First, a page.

Abstract: Our private lives have appeared all-encompassing during the pandemic. Confined at home, other dimensions of life seem to have become mere appendages to them. This may endure if more work, purchasing and consumption is done from home, and more healthcare and social care provided to those at home. This has left our private lives more exposed as others Zoom into them over the internet. It also happens as understandings of private life become more porous. If many expose treat traditionally intimate matters to the wider public, public places are increased exposed to claims of a failure to respect of the private lives of individuals inhabiting or passing through these places. If data processing subjects our private lives to ever more reconstruction, commodification, and oversight by strangers, it has also shifted attitudes on what many are willing to share. This is likely to be blurred further with the onset of the metaverse and its integration of augmented and physical realities and creation of an embodied internet. If private life has become more salient, fissile and exposed, the central law addressing it, the right to respect for private life set out in Article 8 ECHR, remains remarkably uncertain. It contains no definition, a plethora of statements about its mission, multiple lines of reasoning, and unclear parameters. This limits its capacity to develop to address the challenges outlined above. It also renders our private lives vulnerable. For, pace Article 8 ECHR, measures and activities need not respect our private lives for a wide variety of reasons. If we cannot say what private live means or why it should be valued, it counts for less when weighed against these reasons.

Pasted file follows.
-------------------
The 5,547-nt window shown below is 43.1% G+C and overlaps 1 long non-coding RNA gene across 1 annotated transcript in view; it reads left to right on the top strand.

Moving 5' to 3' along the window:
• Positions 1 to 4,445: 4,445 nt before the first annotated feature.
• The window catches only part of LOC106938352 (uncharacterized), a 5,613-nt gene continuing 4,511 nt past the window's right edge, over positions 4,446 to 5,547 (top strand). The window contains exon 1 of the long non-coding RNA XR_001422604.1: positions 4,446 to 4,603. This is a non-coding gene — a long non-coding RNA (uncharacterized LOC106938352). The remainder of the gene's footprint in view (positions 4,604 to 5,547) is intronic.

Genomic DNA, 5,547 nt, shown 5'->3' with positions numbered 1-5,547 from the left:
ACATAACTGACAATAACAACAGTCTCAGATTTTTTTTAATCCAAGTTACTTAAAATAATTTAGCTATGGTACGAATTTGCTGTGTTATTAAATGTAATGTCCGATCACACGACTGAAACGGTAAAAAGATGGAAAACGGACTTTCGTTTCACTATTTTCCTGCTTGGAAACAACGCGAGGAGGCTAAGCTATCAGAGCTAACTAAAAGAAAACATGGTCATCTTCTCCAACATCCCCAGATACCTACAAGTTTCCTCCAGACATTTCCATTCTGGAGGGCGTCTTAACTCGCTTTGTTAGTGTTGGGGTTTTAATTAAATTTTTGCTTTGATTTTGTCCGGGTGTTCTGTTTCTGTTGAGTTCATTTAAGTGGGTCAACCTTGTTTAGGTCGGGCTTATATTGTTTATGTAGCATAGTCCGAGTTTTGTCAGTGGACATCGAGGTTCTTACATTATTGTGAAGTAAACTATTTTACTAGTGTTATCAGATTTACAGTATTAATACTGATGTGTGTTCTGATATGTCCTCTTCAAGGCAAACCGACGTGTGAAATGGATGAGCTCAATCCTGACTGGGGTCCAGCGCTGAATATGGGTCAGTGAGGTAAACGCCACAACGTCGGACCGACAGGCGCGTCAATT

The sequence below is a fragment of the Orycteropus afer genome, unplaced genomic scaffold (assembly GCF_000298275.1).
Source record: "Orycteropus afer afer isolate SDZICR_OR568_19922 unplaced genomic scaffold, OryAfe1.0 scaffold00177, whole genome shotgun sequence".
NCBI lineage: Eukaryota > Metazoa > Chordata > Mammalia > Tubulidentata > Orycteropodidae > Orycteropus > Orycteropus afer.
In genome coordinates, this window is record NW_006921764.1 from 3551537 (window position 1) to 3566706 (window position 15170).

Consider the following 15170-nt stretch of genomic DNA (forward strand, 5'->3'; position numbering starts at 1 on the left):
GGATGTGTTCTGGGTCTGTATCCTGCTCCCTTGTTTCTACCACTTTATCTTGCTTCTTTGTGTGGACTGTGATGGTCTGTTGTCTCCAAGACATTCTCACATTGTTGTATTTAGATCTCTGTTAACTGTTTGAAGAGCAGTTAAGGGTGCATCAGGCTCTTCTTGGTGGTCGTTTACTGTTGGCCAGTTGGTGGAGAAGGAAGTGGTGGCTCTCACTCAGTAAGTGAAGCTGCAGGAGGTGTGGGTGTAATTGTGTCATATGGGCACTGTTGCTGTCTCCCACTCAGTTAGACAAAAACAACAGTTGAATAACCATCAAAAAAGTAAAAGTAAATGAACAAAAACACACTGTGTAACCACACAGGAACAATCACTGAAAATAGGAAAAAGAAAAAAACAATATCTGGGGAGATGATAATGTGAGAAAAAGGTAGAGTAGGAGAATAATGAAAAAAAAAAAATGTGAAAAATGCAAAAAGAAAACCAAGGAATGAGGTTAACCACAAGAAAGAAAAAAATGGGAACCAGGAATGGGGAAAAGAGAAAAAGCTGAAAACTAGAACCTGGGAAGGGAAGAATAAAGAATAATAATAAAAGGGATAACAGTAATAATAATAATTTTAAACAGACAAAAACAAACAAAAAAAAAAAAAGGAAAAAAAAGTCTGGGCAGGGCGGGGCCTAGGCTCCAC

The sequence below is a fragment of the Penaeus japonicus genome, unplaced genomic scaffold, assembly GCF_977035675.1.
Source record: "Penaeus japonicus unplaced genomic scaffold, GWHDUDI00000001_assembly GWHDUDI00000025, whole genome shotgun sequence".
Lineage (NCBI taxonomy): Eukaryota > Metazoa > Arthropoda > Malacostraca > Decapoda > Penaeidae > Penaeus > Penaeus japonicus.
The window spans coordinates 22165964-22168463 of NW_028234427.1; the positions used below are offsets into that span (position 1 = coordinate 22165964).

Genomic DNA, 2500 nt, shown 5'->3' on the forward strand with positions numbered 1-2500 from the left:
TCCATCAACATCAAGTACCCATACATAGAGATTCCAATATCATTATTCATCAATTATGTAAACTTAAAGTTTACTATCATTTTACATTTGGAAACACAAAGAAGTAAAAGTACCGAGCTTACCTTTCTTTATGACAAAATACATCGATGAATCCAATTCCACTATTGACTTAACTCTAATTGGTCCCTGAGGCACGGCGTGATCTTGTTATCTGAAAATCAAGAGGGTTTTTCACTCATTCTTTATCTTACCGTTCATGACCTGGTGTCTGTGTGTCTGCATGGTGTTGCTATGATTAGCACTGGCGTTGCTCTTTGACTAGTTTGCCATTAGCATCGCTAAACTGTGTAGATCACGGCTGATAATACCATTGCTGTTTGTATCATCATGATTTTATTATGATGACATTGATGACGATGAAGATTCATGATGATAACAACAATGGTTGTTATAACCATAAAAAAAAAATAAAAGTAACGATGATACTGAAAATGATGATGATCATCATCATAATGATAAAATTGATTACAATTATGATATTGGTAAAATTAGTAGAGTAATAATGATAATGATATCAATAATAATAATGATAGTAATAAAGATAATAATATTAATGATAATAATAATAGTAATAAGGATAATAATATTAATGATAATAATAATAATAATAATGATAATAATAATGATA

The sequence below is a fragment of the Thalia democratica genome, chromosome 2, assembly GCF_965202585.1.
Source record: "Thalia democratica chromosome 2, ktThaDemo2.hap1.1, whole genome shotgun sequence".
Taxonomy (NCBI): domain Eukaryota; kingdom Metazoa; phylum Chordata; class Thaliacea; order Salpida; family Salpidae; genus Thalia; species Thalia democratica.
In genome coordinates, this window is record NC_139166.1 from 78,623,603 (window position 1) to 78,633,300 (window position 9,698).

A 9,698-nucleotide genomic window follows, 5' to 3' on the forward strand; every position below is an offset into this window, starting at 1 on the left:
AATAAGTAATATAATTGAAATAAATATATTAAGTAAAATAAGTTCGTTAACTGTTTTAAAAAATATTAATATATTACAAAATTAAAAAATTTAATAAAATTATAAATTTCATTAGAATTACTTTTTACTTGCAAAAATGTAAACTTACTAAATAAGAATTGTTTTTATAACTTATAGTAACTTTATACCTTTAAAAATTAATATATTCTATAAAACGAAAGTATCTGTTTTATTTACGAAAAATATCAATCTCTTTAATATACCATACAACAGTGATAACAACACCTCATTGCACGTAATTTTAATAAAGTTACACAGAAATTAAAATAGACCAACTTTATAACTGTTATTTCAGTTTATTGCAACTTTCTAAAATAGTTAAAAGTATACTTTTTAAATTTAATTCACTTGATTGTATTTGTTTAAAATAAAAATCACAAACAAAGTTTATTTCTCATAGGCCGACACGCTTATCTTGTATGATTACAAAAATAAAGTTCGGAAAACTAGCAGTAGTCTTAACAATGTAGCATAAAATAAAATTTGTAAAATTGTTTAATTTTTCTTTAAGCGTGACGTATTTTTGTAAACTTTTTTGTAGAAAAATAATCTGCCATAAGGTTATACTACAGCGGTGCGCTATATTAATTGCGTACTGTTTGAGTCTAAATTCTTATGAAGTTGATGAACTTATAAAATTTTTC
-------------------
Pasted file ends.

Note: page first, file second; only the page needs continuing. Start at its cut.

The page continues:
This has all occurred because of obscurity about what private life is about. The second part of this paper argues this can be addressed through reconstructing the law on private life to grant individuals the right to respect for a meaningful life of their own. Such a life would involve three things: coming to terms with life, a fulfilled life, and a life that matters. Law cannot secure that life for any of us. It can, however, secure the conditions that enable each of us to have such a life, and it can ensure such a life is respected. This would involve Article 8 ECHR protecting five entitlements: A sense of personal security; agency over how I am known; the seclusion to develop meaningful thoughts and feelings of my own; a narrative of my own; and an autonomous life with others. Establishing such a pan European right would, yes, give the idea of Europe more meaning. More important, it would open up legal arenas and horizons to the evacuation, manipulation and colonisation of meaning that people experience as deeply problematic across Europe.
Damian Chalmers is Professor at the NUS Law and its Vice Dean for Research. Damian has worked at the London School of Economics and Political Science for twenty four years with ten of these as a Professor. He was Head of its European Institute and the Jean Monnet Centre there for four years. He has held Visiting Appointments at the CEU, College of Europe, Copenhagen, EUI, Fundacao Getulio Vargas, Instituto de Empresa, Institute of Advanced Studies Vienna, and Fudan (PRC). He was also a Strauss Fellow at NYU and a Senior Fellow on the British ESRC ‘UK in a Changing Europe’ programme. He was co-editor of the European Law Review for six years and won the Wedderbrun Prize in 1997 for best article in the Modern Law Review in that year.
The seminar will take place on 9 December, 13:00-14:30, online only (Zoom links will be available to registered participants).
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